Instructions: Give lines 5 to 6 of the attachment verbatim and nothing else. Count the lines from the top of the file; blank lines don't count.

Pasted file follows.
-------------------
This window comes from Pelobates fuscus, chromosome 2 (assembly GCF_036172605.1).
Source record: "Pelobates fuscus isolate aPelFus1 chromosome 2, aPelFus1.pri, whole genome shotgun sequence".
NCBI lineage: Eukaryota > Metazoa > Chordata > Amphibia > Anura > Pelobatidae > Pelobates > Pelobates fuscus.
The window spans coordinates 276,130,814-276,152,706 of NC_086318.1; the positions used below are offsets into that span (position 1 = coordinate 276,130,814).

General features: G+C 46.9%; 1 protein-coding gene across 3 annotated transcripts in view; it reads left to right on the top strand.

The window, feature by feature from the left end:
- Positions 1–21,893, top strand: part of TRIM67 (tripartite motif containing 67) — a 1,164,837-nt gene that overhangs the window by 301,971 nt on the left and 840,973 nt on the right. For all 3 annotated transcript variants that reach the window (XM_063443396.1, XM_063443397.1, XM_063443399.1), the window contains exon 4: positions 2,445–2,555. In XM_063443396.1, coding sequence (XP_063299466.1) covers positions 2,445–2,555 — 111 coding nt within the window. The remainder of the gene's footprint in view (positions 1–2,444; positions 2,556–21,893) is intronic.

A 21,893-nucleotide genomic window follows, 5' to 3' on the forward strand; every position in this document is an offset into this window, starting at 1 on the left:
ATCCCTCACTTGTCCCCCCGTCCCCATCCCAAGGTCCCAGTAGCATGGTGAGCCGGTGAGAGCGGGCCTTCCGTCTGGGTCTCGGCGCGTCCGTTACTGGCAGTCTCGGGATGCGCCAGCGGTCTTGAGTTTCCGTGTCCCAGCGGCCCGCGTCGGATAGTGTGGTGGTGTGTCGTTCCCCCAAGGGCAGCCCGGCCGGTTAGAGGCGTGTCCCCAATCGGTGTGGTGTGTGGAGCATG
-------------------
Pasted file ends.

General features: G+C 46.9%; 1 protein-coding gene across 3 annotated transcripts in view; it reads left to right on the top strand.

The window, feature by feature from the left end: